When I previously said to one commenter to "man-up" my reply was meant to be so over the top, it was not meant to be taken literally.

One commentator said he/she was suspicious as hell.

I didn't write my original post lightly.

In my niche, Google looks like it is deliberately messing up.

Almost the whole first page now is full of junk results.

My direct competitors now rank just above me and just below me. But none of us get top page billing, despite really being the only 3 - 5 parties in this niche.

Bing.com actually more properly represents the software vendors in this niche.

Please read what I wrote. None of my direct competitors is on Google Adwords on the Google search page. In the past my competitors have dabbled with Adwords and they always give up after a few months.

I suspect I'm the only long-term Google Adwords advertiser in my niche. I also suspect I get one of the best downloads to sales in my niche. I base this on what my customers say.

I smell something bad in the air and I don't rant lightly.

This is a system in place that is sucking the money out of Internet software sales.
DontTreadOnMe Send private email
Saturday, March 02, 2013
 
 
@donttreadonme

No worries.  I will get over the hurtful things you said about me after years of therapy. 

But you are still focusing on complaining about Google.  "Man up"  Focus on what to do about it.  I think you have ruled out the Boycott.  So that leaves tracking your advertising investment.   

The user downloads a trial.  Somebody else buys it.  I get it, but the trial version still needs to be activated.  You can track that the trial became a paid user, and the user never has to do anything extra.  It is not a barrier at all.  Just include that you track that stuff somewhere in the EULA.

Yes it is a b*tch to do the extra work.  But that is what people do when they want to spend $$$$ on Google and still get a positive return.  We still make money buying traffic from Google and the margins are good.

Why do you think making ID numbers that match campaigns to thank you page URL's are a barrier to users?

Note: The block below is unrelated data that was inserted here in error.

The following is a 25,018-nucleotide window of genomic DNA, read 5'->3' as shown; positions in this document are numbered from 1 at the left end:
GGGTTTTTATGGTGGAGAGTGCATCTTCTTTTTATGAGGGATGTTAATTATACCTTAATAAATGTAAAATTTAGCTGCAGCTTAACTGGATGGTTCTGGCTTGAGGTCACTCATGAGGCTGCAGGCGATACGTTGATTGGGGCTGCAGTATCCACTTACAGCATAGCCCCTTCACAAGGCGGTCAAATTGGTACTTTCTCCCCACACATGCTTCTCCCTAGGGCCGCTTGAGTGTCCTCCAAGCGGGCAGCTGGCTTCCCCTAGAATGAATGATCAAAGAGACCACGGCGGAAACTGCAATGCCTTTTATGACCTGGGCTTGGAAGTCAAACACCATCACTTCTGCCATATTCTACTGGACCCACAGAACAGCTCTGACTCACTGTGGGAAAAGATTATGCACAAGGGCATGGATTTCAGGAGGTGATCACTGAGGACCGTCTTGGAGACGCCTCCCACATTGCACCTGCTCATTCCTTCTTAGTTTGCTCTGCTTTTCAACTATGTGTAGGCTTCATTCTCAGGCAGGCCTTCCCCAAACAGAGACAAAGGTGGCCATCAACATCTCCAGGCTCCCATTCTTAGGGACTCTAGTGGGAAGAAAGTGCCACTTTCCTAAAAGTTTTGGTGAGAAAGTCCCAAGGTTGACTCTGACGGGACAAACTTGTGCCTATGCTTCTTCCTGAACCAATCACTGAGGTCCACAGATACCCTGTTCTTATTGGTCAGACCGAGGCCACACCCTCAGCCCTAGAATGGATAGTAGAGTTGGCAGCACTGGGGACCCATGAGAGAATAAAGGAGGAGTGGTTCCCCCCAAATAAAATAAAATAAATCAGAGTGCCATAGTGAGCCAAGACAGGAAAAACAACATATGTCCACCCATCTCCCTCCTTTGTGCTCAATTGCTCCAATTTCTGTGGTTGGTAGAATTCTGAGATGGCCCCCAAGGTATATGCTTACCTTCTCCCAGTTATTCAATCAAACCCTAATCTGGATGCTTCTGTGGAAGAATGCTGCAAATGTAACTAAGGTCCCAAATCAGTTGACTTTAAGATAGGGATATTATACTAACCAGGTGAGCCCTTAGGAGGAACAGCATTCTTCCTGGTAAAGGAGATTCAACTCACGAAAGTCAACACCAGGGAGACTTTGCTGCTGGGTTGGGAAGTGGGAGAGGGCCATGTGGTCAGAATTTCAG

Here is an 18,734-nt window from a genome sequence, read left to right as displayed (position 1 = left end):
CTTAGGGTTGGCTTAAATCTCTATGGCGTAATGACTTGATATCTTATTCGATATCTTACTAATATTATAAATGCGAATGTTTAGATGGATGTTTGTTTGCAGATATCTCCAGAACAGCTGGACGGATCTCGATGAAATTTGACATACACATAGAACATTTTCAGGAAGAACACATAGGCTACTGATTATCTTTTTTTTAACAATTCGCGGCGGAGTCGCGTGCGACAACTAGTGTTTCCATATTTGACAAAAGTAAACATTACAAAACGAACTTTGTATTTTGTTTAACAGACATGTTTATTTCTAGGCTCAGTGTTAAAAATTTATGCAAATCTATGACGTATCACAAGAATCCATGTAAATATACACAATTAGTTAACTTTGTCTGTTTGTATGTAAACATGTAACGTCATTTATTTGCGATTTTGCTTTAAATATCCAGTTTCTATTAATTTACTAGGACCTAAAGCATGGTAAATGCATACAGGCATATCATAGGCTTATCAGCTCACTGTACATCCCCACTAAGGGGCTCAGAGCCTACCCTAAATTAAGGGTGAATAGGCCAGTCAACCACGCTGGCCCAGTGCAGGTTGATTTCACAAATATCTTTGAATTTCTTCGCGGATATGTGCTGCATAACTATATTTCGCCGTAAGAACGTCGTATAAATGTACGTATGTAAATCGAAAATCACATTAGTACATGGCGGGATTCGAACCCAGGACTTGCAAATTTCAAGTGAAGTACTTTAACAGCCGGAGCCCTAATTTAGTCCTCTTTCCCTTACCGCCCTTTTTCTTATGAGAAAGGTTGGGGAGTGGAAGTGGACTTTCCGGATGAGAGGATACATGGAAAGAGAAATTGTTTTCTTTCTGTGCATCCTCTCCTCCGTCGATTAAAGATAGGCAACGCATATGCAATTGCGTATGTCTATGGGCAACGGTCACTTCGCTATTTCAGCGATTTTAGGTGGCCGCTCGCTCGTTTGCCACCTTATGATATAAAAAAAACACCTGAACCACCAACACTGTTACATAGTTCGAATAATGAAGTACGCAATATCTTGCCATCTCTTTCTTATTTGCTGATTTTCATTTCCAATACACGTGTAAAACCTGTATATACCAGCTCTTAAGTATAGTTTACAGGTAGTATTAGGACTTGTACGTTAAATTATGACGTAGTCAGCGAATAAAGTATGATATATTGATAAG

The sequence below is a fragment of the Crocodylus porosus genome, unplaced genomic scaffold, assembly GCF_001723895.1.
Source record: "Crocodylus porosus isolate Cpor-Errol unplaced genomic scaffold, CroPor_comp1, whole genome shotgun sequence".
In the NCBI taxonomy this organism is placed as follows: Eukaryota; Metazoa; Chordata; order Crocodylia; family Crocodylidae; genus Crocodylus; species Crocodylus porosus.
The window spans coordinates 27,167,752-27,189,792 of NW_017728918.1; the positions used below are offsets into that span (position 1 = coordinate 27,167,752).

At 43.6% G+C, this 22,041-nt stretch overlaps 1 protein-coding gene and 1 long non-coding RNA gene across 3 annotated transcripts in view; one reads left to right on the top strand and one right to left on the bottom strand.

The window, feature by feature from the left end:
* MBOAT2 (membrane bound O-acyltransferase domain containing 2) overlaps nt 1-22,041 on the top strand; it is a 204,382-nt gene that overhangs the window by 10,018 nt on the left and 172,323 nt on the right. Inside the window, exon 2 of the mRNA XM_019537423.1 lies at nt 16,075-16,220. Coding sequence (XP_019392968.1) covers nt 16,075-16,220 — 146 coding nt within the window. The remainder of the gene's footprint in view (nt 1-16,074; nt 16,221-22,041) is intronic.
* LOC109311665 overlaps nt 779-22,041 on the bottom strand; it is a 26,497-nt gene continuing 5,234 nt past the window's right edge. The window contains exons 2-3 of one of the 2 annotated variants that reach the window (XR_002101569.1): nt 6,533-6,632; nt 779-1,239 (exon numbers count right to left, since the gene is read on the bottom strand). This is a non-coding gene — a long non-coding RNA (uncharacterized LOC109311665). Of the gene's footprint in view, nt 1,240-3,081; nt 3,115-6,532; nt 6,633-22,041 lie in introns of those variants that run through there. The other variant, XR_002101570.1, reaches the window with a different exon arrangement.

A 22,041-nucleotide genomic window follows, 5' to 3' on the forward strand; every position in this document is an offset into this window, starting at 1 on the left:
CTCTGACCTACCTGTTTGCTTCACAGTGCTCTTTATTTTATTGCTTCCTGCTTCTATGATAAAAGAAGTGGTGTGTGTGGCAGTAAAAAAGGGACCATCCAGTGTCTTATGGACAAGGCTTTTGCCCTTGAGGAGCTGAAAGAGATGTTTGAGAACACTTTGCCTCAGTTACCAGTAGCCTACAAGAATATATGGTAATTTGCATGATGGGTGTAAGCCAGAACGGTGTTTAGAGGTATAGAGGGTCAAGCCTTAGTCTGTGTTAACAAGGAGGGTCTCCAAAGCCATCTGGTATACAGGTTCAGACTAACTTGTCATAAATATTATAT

C. Stark Send private email
Saturday, March 02, 2013
 
 
What people haven't picked up upon, is that there is no competition in our niche on Google Adwords (Google search page), but clicks are still high.

We pay for combinations of 3 keywords say 1 2 3.

There is one company in a totally different niche (not even software) that seems content to big on just one keyword. Say it is 1. It is a fairly general word.

So we pay for 1 2  3

They pay for 1

I wonder if this overlap of 1 fairly common word, is pushing up our cost per click.

Sometimes our adverts show together which is odd as we are selling totally different things. When a user searches on "1 2 3", the other company's adverts show even though words "2 3" are totally outside its niche and what it is selling.

If this is true and that a company totally outside our niche and what we are selling can push up our bids, then this seems a fault of Google Adwords.

Nobody searching for our stuff would click on their advert and vice-versa.

Why should a bid on "1" push up our bids on "1 2 3"?

This is wrong and Google should fix it?

Google does have a monopoly on Internet advertising and they should act more responsibly.
DontTreadOnMe Send private email
Sunday, March 03, 2013
 
 
@C. Stark

You've made me crystallise an idea for improving my tracking. I've had the problem for a while that I can only track a small percentage of sales through adwords & since my volume isn't that high anyway calculating the real value of a campaign is very error prone, so I'm considering the following technique:

1. Keyword groups always go through to special landing pages which record the group name in a cookie.

2. When the user downloads an installer they're given a special renamed version on the exe, which contains an id representing the ad group.

3. On installation the installer reads this id & stores it somewhere on the disk

4. When a license key is first used I can send the ad group with the license validation call to the server.

For extra points I could even group together license keys bought in bulk (team license packs) when generating stats. If found through adwords one of the installations should contain the id (the person who tried it first) & the whole set can be attributed to that campaign.

In all this would mean that the only time we're depending on a cookie is in between the first entry through adwords and the download.

Of course there are still issues. If for example user (A) comes in through adwords & shouts to user (B), "hey I think you'd like this!" & user (B) installs that should be accounted as a sale for adwords but it won't be.

Not perfect but better than what I have now.
Jonathan Matthews Send private email
Sunday, March 03, 2013
 
 
The old industrial metric is 1 sale for every 100 downloads.

In our niche, a lot of our customers say our software is the best. If you are a personal buyer our software will be one of the cheapest. If you are a business buyer our software will be twice the cost of the lowest, but still 66% the cost of the highest.